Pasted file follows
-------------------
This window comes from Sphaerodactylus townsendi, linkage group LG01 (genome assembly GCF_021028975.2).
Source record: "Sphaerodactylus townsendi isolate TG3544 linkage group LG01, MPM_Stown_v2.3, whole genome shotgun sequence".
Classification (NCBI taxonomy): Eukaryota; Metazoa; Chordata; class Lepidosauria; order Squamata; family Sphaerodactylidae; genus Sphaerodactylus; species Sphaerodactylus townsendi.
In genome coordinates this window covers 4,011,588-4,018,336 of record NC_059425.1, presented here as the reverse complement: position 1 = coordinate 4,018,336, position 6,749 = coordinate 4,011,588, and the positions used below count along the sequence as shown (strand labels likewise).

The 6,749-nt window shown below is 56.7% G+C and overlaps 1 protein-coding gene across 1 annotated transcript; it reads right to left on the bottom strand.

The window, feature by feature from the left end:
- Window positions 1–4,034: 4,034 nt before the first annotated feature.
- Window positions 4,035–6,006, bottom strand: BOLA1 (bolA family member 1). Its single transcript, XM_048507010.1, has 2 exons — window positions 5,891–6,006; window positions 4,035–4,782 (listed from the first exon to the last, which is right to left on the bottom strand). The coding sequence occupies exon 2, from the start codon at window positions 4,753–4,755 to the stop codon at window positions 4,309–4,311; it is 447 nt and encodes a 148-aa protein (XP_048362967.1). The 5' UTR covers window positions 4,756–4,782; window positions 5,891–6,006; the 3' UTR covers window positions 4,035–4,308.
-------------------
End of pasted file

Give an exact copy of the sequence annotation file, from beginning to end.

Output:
This window comes from Sphaerodactylus townsendi, linkage group LG01 (genome assembly GCF_021028975.2).
Source record: "Sphaerodactylus townsendi isolate TG3544 linkage group LG01, MPM_Stown_v2.3, whole genome shotgun sequence".
Classification (NCBI taxonomy): Eukaryota; Metazoa; Chordata; class Lepidosauria; order Squamata; family Sphaerodactylidae; genus Sphaerodactylus; species Sphaerodactylus townsendi.
In genome coordinates this window covers 4,011,588-4,018,336 of record NC_059425.1, presented here as the reverse complement: position 1 = coordinate 4,018,336, position 6,749 = coordinate 4,011,588, and the positions used below count along the sequence as shown (strand labels likewise).

The 6,749-nt window shown below is 56.7% G+C and overlaps 1 protein-coding gene across 1 annotated transcript; it reads right to left on the bottom strand.

The window, feature by feature from the left end:
- Window positions 1–4,034: 4,034 nt before the first annotated feature.
- Window positions 4,035–6,006, bottom strand: BOLA1 (bolA family member 1). Its single transcript, XM_048507010.1, has 2 exons — window positions 5,891–6,006; window positions 4,035–4,782 (listed from the first exon to the last, which is right to left on the bottom strand). The coding sequence occupies exon 2, from the start codon at window positions 4,753–4,755 to the stop codon at window positions 4,309–4,311; it is 447 nt and encodes a 148-aa protein (XP_048362967.1). The 5' UTR covers window positions 4,756–4,782; window positions 5,891–6,006; the 3' UTR covers window positions 4,035–4,308.